In other words, Hillary Clinton, I fear and strongly suspect, will not fight climate change. Instead, she’ll do what her record and past suggest, which is support the fossil fuel industry, just as Barack Obama has done. Once elected, we’re stuck and the environment can’t take much more of it, to be honest. Plus, most people will give her a “pass,” just like I did with Obama for the first 4+ years (until it was too late). The problem with not wanting to have Hillary Clinton as president is…

Donald Trump would be SO much worse
As the Jello-mold begins to set on what a Trump presidency would look like (eww):


I have to say that it’s pretty fucking terrifying.

Think about it like a pet dog. It’s the weak ones that are the most dangerous. I had a Rottweiler named Kali (which means Goddess of Destruction in Hindi). She was, right from the start, an “alpha dog.” She wasn’t scared of anything, no matter how big it was. She’d go into a kennel of free ranging German Shepherds, Doberman Pinschers, and Swiss Mountain Dogs and they’d “part like the Red Sea.” I remember the owner of that kennel telling me (after her first time boarding there) that she was in charge, and not a single other dog, cha cha’d with her. The guy was in awe. He and his wife actually had Kali sleep in the house with them (!). She wasn’t aggressive, she had confidence and couldn’t be spooked. All 150 pounds of her was as gentle as a kitten. Kids would literally jump on her because they thought she looked like Carl from the children’s books:


Kali never hurt a flea. She was steady, dependable, and unafraid. After she went on to Doggie Heaven, Daisy May came along. She was half Labrador, half Grayhound, and 100% terrified. Daisy was uncertain about herself and she didn’t like things happening around her that spooked her. She was unpredictable and I wouldn’t leave her around kids without me being there. She did bite one girl when the little brat jumped on Daisy and scared her. Hillary Clinton is not Kali, but Donald Trump is Daisy.

Trump doesn’t know what he doesn’t know, but he does realize that he’s out of his league. Couple that with the fact that he has zero attention span, nothing to lose, and he’s about as deep, intellectually, as a puddle. He not only doesn’t know anything about the world, but, worse, he’s not even the slight bit curious. He’s all knuckle-drag, while absolutely convinced that he’s “alpha,” which he’s not. It’s just that he’s not smart enough to know it. This is a dangerous combination, and not because of the oft repeated scenario of him having the “nuclear codes,” which doesn’t mean much to younger generations who did not live during the Cold War. Trump is dangerous because he can so, so easily be manipulated to do a) the wrong thing, b) the right thing, c) any thing. I’m absolutely certain that he doesn’t have a plan, a clue, or even a desire to be president. He most likely thought the whole thing was a great publicity stunt from the beginning which is why he doesn’t care if he contradicts himself, makes stuff up, lies, and does not know one thing about how diplomacy or even geopolitics work.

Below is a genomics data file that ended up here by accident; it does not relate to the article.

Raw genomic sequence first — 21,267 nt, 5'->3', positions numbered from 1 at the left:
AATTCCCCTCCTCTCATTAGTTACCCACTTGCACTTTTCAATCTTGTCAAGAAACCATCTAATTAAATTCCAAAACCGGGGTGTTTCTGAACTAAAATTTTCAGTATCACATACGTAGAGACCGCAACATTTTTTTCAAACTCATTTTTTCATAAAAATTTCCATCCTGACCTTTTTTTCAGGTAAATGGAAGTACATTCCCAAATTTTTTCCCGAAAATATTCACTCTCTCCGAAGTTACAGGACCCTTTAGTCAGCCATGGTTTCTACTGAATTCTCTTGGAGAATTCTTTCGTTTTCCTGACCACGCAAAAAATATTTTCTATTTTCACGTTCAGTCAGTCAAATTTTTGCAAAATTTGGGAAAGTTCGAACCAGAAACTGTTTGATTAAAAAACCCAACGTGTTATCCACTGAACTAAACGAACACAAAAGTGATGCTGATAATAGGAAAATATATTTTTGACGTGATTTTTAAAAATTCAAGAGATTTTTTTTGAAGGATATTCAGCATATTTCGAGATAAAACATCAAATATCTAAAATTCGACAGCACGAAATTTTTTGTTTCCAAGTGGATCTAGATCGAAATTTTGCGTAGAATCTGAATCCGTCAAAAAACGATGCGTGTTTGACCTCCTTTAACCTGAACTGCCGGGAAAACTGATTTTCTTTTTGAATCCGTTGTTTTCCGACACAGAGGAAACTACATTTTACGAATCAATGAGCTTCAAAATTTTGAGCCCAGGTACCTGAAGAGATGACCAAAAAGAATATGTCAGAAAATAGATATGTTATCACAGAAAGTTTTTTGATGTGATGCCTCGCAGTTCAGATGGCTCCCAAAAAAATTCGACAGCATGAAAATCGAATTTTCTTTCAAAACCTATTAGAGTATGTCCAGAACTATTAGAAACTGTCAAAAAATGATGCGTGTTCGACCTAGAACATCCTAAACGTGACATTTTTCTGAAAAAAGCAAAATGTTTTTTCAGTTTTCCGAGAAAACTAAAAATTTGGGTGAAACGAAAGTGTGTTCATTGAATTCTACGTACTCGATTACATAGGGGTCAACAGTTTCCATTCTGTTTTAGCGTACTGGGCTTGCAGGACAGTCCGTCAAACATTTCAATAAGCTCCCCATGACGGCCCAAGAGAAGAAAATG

Policy wonks in Ivory Towers are crapping themselves every time Trump concedes his admiration for Vladimir Putin. But why wouldn’t he? To Trump, who is nearly as simple-minded as Chance the Gardener, Putin is John Wayne or some close approximation. For someone who doesn’t understand or even pretend to care about history, Putin is just one brave shirtless dude riding a horse into the sunset. Now, make no mistake about it, the “right” people could make Trump do “good,” except that those aren’t the people who are surrounding him. The people that understand how weak and malleable Trump really is, and how little he cares to actually learn about the world, are people like this: